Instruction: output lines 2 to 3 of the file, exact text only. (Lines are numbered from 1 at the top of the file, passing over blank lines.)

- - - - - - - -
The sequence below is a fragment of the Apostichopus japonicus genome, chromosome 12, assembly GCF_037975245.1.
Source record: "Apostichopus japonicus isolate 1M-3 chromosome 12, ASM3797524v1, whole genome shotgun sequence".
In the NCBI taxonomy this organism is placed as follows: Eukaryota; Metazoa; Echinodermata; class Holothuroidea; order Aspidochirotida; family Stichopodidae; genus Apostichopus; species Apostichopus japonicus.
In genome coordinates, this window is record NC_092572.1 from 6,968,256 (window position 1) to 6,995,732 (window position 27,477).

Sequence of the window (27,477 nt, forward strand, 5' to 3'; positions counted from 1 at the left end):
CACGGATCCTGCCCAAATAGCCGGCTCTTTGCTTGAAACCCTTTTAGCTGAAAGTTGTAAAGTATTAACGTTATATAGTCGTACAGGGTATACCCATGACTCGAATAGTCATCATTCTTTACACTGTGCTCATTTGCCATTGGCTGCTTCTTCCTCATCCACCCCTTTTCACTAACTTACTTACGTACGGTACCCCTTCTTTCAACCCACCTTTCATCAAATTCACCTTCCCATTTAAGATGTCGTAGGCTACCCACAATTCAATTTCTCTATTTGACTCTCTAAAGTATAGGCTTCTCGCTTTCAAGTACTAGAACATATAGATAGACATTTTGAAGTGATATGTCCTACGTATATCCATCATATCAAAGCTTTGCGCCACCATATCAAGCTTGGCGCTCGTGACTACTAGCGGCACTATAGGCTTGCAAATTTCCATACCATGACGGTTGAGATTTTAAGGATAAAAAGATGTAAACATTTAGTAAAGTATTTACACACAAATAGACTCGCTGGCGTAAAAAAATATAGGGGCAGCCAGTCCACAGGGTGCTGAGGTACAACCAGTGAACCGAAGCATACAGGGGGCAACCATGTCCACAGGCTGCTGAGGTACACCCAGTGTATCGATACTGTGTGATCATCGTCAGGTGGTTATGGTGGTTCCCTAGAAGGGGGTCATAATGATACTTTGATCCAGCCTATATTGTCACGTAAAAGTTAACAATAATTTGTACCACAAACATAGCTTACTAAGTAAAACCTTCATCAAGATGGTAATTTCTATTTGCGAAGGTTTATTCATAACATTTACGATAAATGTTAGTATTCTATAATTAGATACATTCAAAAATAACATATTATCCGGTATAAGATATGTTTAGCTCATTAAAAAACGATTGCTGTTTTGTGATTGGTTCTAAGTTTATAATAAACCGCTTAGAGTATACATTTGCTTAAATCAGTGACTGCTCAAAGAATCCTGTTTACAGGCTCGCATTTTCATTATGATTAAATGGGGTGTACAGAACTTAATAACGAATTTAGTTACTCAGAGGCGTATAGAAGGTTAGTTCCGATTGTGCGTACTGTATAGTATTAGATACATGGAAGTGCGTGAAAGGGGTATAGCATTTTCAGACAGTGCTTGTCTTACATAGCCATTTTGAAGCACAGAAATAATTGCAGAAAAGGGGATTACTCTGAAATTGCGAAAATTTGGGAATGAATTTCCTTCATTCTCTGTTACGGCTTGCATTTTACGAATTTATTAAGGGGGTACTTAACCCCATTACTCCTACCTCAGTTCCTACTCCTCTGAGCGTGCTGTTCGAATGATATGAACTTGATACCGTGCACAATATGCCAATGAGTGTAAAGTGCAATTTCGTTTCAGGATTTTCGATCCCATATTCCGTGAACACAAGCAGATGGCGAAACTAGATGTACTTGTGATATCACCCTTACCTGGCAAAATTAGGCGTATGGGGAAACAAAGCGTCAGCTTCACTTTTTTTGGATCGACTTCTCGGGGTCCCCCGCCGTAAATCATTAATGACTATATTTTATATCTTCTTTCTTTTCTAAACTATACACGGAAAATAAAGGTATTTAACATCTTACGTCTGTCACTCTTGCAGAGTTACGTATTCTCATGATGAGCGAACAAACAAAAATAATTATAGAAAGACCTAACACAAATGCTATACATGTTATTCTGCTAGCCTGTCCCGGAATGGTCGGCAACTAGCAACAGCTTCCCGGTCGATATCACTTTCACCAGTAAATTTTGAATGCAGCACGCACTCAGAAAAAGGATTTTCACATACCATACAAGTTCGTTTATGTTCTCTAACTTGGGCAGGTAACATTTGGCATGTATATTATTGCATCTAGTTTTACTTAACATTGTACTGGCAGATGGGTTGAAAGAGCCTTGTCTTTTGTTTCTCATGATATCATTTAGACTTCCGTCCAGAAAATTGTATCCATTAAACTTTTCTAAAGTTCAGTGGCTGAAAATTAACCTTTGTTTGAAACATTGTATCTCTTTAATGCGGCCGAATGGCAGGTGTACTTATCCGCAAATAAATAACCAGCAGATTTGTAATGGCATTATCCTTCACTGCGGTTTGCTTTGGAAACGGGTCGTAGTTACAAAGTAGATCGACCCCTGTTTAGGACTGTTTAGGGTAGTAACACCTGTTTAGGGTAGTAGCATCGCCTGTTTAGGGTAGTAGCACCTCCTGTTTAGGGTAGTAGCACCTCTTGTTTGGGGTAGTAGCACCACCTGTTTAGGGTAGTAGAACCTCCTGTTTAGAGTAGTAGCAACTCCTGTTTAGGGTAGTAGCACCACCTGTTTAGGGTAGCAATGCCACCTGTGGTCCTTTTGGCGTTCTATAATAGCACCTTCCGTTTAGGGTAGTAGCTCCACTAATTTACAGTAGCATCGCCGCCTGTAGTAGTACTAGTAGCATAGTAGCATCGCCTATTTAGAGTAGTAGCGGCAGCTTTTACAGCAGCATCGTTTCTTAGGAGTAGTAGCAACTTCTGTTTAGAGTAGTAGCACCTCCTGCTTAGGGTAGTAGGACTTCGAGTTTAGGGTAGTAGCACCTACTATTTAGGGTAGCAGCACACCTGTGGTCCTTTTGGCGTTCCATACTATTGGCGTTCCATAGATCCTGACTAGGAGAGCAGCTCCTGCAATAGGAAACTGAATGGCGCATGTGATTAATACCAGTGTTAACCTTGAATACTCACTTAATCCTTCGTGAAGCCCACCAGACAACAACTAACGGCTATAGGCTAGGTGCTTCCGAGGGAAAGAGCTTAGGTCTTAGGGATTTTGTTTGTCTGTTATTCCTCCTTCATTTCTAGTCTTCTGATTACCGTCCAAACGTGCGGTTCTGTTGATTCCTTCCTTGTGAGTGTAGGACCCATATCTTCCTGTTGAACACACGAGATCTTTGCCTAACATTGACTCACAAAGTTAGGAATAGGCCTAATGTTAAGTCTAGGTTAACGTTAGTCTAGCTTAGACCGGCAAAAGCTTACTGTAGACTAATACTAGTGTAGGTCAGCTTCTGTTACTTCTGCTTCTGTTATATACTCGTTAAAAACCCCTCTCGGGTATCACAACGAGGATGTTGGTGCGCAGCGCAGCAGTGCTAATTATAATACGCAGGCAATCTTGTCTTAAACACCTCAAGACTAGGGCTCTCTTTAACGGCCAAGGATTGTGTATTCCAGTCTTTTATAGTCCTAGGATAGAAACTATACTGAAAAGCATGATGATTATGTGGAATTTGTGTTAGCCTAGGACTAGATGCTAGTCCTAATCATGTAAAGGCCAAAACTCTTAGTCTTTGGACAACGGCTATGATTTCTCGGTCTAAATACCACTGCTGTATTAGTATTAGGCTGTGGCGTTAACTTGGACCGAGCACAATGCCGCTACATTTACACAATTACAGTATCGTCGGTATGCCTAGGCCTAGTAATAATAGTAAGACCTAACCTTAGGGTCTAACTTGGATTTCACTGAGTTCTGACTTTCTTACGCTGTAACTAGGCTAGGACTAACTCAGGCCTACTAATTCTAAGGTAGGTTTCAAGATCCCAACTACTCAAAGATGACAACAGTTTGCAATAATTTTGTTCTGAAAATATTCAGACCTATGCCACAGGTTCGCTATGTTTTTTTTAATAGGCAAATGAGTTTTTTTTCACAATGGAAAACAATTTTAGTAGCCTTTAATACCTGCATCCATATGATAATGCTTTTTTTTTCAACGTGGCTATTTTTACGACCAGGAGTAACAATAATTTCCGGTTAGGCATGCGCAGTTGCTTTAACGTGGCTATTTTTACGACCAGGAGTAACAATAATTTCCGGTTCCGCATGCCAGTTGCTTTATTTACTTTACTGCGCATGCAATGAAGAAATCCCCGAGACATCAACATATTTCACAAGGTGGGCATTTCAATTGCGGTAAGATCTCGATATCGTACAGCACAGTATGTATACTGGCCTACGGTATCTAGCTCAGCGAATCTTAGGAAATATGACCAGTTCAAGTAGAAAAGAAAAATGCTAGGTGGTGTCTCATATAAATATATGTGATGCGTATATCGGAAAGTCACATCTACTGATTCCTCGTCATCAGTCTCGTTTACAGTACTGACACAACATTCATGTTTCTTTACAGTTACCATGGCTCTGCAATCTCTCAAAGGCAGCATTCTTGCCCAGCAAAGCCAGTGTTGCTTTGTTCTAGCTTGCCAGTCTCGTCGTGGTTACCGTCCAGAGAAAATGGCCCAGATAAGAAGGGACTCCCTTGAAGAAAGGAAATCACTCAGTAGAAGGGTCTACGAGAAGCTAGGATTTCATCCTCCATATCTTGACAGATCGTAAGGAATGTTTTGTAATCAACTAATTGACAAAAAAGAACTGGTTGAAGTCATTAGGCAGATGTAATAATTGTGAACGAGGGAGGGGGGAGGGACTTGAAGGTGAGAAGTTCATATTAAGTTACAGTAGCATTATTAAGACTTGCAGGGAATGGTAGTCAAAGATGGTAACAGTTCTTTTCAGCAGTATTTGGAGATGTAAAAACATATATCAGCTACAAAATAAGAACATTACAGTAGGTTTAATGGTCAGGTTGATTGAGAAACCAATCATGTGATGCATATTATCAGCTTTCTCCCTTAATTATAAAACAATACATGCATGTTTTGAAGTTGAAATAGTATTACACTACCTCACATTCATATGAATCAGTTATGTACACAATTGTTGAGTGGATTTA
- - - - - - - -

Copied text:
Source record: "Apostichopus japonicus isolate 1M-3 chromosome 12, ASM3797524v1, whole genome shotgun sequence".
In the NCBI taxonomy this organism is placed as follows: Eukaryota; Metazoa; Echinodermata; class Holothuroidea; order Aspidochirotida; family Stichopodidae; genus Apostichopus; species Apostichopus japonicus.